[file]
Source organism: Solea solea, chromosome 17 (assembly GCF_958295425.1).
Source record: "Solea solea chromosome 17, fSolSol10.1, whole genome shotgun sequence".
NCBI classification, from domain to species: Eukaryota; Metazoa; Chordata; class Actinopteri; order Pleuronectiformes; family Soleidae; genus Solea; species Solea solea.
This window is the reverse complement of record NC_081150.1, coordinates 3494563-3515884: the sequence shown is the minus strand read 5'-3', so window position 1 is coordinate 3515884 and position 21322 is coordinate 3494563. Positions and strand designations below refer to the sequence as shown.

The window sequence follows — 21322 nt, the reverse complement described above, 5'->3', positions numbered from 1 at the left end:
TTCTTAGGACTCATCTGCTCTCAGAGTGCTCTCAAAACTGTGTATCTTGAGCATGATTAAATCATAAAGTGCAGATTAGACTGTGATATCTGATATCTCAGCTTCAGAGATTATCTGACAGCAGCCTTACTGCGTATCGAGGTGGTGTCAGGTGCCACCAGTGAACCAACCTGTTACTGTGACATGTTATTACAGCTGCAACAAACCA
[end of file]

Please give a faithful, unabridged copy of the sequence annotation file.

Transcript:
Source organism: Solea solea, chromosome 17 (assembly GCF_958295425.1).
Source record: "Solea solea chromosome 17, fSolSol10.1, whole genome shotgun sequence".
NCBI classification, from domain to species: Eukaryota; Metazoa; Chordata; class Actinopteri; order Pleuronectiformes; family Soleidae; genus Solea; species Solea solea.
This window is the reverse complement of record NC_081150.1, coordinates 3494563-3515884: the sequence shown is the minus strand read 5'-3', so window position 1 is coordinate 3515884 and position 21322 is coordinate 3494563. Positions and strand designations below refer to the sequence as shown.

The window sequence follows — 21322 nt, the reverse complement described above, 5'->3', positions numbered from 1 at the left end:
TTCTTAGGACTCATCTGCTCTCAGAGTGCTCTCAAAACTGTGTATCTTGAGCATGATTAAATCATAAAGTGCAGATTAGACTGTGATATCTGATATCTCAGCTTCAGAGATTATCTGACAGCAGCCTTACTGCGTATCGAGGTGGTGTCAGGTGCCACCAGTGAACCAACCTGTTACTGTGACATGTTATTACAGCTGCAACAAACCA